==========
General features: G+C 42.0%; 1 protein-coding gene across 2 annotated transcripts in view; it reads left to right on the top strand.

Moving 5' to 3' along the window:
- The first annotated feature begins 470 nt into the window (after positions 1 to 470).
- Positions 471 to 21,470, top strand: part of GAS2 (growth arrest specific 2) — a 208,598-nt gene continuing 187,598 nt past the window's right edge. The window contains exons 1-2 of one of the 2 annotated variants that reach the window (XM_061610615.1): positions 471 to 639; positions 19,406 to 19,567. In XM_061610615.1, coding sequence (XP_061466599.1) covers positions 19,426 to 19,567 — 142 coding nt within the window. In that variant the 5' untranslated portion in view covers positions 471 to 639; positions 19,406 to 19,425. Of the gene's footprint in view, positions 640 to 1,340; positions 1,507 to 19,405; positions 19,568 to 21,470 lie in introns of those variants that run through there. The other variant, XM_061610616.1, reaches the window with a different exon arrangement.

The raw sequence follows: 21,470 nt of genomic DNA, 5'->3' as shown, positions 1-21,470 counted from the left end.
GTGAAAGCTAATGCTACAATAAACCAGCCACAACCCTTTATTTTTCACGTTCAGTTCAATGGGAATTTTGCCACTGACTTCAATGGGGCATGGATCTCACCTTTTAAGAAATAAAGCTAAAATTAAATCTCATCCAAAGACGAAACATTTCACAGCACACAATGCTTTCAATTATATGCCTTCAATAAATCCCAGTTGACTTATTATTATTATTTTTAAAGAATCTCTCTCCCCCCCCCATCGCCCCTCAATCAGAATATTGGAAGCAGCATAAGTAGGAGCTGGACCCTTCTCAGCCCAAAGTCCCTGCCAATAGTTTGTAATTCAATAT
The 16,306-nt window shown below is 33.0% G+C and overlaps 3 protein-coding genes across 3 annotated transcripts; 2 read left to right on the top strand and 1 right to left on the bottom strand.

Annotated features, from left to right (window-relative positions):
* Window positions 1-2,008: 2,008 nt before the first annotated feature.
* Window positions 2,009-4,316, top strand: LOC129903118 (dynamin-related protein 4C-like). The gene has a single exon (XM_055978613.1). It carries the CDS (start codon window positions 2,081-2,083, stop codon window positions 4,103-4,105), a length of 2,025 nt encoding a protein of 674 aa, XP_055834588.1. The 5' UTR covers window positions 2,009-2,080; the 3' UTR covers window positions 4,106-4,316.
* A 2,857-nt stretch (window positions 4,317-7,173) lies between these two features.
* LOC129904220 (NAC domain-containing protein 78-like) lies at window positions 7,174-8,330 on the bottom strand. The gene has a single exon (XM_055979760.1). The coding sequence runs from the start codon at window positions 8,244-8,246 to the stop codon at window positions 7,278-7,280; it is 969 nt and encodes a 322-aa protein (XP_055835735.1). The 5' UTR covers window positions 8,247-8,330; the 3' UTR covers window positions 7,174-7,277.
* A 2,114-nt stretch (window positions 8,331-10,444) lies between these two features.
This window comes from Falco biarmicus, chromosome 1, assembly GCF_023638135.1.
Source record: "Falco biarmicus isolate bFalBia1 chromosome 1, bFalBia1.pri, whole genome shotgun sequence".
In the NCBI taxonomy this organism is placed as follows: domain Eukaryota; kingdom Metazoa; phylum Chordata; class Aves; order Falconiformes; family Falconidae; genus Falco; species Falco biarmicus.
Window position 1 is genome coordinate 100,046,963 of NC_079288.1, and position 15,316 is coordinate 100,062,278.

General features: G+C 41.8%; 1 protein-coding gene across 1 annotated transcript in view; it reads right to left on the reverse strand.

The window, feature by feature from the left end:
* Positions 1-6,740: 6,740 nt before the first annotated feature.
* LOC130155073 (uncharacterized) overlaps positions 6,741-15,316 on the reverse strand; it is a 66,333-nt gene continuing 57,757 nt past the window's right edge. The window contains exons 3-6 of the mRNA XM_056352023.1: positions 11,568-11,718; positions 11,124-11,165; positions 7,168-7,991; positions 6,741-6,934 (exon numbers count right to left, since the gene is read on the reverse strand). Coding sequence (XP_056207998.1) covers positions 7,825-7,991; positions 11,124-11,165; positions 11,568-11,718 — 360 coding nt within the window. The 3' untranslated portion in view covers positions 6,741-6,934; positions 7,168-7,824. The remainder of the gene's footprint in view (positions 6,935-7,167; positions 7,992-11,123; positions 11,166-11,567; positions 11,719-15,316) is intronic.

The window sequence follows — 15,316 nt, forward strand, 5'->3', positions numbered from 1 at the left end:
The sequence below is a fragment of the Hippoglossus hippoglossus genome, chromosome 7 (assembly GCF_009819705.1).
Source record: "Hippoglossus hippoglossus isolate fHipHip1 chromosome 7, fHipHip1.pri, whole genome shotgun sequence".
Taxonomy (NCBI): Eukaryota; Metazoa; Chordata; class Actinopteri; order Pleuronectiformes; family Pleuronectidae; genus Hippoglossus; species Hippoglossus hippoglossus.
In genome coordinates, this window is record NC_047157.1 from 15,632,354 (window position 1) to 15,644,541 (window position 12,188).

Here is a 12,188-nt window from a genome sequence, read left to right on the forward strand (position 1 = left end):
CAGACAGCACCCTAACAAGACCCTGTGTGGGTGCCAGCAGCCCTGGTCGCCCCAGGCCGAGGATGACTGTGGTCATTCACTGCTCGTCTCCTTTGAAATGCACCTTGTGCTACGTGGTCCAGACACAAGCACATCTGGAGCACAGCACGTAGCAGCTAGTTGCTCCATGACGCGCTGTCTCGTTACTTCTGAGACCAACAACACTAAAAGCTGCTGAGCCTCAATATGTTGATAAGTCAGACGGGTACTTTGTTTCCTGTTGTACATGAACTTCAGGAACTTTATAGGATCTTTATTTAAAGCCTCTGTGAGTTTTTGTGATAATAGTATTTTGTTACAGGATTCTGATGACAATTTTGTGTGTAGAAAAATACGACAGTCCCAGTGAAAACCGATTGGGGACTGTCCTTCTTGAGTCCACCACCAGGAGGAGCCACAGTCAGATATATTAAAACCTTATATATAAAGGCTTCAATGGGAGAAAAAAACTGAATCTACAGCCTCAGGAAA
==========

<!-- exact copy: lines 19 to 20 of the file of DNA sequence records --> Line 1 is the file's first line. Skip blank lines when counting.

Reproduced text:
The window, feature by feature from the left end:
* Positions 1-6,740: 6,740 nt before the first annotated feature.